[2 ]GRID grid.412633.1, Cancer Center, , The First Affiliated Hospital of Zhengzhou University, ; No.1 Jianshe East Road, Zhengzhou, 450052 Henan Province China
                [3 ]ISNI 0000 0001 2189 3846, GRID grid.207374.5, School of Life Science, , Zhengzhou University, ; No.100 Kexue Road, Zhengzhou, 450001 Henan Province China
                Article
                430
                10.1186/s13045-017-0430-2
                5329931
                28241846
                © The Author(s). 2017

                Open AccessThis article is distributed under the terms of the Creative Commons Attribution 4.0 International License ( http://creativecommons.org/licenses/by/4.0/), which permits unrestricted use, distribution, and reproduction in any medium, provided you give appropriate credit to the original author(s) and the source, provide a link to the Creative Commons license, and indicate if changes were made. The Creative Commons Public Domain Dedication waiver ( http://creativecommons.org/publicdomain/zero/1.0/) applies to the data made available in this article, unless otherwise stated.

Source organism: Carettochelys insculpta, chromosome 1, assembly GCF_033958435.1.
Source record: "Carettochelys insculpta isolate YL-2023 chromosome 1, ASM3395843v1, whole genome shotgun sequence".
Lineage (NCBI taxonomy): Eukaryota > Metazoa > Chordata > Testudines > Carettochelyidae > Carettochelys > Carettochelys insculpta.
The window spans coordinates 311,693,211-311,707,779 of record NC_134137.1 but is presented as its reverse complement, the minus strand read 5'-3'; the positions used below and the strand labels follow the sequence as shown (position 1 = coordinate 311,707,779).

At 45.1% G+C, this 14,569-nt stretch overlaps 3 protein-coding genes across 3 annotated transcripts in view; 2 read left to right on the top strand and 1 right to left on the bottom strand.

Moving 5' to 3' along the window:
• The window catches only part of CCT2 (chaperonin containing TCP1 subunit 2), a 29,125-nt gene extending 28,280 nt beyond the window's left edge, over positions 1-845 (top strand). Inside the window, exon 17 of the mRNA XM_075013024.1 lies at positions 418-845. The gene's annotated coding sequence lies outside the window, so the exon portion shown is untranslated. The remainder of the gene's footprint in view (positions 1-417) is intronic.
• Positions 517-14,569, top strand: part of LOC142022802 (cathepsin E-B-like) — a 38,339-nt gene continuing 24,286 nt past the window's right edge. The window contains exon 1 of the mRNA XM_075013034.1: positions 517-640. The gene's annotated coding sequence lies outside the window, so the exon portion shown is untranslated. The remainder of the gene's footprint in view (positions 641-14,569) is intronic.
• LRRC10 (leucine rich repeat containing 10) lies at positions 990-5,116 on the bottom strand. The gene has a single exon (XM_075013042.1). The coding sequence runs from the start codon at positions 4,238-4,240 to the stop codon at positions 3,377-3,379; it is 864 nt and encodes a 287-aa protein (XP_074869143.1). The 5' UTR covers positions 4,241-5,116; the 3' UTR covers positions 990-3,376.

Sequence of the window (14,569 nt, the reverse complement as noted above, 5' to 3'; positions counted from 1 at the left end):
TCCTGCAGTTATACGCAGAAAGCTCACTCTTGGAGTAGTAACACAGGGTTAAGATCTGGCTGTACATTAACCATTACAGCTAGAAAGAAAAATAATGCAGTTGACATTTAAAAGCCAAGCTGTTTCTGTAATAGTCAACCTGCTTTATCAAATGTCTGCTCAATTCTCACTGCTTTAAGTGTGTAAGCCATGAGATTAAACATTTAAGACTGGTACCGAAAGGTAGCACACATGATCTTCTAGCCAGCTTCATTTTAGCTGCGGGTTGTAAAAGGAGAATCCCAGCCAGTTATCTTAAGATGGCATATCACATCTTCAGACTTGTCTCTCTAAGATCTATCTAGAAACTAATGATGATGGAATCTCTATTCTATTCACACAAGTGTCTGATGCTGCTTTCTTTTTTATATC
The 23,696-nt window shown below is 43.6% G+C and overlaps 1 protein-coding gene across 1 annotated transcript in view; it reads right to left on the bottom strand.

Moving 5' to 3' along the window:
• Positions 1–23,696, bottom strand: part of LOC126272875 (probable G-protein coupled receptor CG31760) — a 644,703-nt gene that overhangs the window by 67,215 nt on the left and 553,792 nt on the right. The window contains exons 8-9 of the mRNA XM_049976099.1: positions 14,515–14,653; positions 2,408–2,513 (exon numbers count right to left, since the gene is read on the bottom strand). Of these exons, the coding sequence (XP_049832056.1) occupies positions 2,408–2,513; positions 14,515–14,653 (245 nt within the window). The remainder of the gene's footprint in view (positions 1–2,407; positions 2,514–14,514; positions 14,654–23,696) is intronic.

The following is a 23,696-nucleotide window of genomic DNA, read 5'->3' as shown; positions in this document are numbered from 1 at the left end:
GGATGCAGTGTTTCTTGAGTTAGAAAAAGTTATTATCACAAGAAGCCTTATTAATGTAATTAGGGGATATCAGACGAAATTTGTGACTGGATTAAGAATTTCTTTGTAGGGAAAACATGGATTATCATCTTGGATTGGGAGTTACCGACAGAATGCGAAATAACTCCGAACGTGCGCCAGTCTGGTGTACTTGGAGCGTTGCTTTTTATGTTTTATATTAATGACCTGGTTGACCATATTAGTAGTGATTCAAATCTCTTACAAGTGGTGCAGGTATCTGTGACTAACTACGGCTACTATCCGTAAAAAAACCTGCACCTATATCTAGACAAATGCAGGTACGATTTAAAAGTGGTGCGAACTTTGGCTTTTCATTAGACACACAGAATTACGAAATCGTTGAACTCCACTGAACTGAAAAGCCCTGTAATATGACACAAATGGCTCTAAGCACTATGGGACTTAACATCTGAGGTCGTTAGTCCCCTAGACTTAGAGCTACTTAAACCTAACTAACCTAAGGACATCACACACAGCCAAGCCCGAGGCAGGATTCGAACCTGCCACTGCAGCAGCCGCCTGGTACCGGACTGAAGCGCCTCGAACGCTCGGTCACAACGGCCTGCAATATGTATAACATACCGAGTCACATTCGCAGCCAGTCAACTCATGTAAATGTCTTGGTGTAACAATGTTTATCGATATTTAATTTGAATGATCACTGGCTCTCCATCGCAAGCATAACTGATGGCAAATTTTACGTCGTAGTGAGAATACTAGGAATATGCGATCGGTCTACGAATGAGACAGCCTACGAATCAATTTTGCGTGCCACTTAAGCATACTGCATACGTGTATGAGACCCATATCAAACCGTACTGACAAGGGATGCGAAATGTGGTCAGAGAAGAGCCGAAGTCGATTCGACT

Funding
                Funded by: FundRef http://dx.doi.org/10.13039/501100001809, National Natural Science Foundation of China;
                Award ID: 81602024
                Award ID: 81171986
                Award Recipient :
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                © The Author(s) 2017